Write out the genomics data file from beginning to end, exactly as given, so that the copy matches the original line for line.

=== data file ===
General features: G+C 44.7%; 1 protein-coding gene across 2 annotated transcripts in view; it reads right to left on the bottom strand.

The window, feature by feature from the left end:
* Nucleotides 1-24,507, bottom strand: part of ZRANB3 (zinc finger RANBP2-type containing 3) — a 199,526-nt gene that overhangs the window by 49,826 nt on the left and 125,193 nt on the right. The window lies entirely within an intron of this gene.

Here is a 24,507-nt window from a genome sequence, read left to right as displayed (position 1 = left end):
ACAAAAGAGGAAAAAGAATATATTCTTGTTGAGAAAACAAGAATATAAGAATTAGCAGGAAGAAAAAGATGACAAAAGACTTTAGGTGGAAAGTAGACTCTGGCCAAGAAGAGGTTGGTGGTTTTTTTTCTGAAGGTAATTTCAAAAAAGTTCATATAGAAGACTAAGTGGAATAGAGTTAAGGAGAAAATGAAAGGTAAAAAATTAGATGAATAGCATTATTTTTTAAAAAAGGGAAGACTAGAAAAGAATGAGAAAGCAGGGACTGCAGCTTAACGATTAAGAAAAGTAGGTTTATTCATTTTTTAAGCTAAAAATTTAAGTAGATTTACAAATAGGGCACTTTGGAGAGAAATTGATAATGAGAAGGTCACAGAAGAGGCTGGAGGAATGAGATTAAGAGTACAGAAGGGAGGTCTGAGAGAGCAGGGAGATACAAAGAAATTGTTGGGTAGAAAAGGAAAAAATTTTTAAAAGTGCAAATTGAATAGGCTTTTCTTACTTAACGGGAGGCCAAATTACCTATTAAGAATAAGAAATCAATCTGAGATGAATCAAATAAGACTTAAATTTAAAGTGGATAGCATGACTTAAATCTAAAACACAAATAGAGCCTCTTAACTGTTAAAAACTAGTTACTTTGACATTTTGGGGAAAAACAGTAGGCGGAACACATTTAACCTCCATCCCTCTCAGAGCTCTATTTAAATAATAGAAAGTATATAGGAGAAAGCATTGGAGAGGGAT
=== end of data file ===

General features: G+C 44.7%; 1 protein-coding gene across 2 annotated transcripts in view; it reads right to left on the bottom strand.

The window, feature by feature from the left end:
* Nucleotides 1-24,507, bottom strand: part of ZRANB3 (zinc finger RANBP2-type containing 3) — a 199,526-nt gene that overhangs the window by 49,826 nt on the left and 125,193 nt on the right. The window lies entirely within an intron of this gene.

Here is a 24,507-nt window from a genome sequence, read left to right as displayed (position 1 = left end):
ACAAAAGAGGAAAAAGAATATATTCTTGTTGAGAAAACAAGAATATAAGAATTAGCAGGAAGAAAAAGATGACAAAAGACTTTAGGTGGAAAGTAGACTCTGGCCAAGAAGAGGTTGGTGGTTTTTTTTCTGAAGGTAATTTCAAAAAAGTTCATATAGAAGACTAAGTGGAATAGAGTTAAGGAGAAAATGAAAGGTAAAAAATTAGATGAATAGCATTATTTTTTAAAAAAGGGAAGACTAGAAAAGAATGAGAAAGCAGGGACTGCAGCTTAACGATTAAGAAAAGTAGGTTTATTCATTTTTTAAGCTAAAAATTTAAGTAGATTTACAAATAGGGCACTTTGGAGAGAAATTGATAATGAGAAGGTCACAGAAGAGGCTGGAGGAATGAGATTAAGAGTACAGAAGGGAGGTCTGAGAGAGCAGGGAGATACAAAGAAATTGTTGGGTAGAAAAGGAAAAAATTTTTAAAAGTGCAAATTGAATAGGCTTTTCTTACTTAACGGGAGGCCAAATTACCTATTAAGAATAAGAAATCAATCTGAGATGAATCAAATAAGACTTAAATTTAAAGTGGATAGCATGACTTAAATCTAAAACACAAATAGAGCCTCTTAACTGTTAAAAACTAGTTACTTTGACATTTTGGGGAAAAACAGTAGGCGGAACACATTTAACCTCCATCCCTCTCAGAGCTCTATTTAAATAATAGAAAGTATATAGGAGAAAGCATTGGAGAGGGAT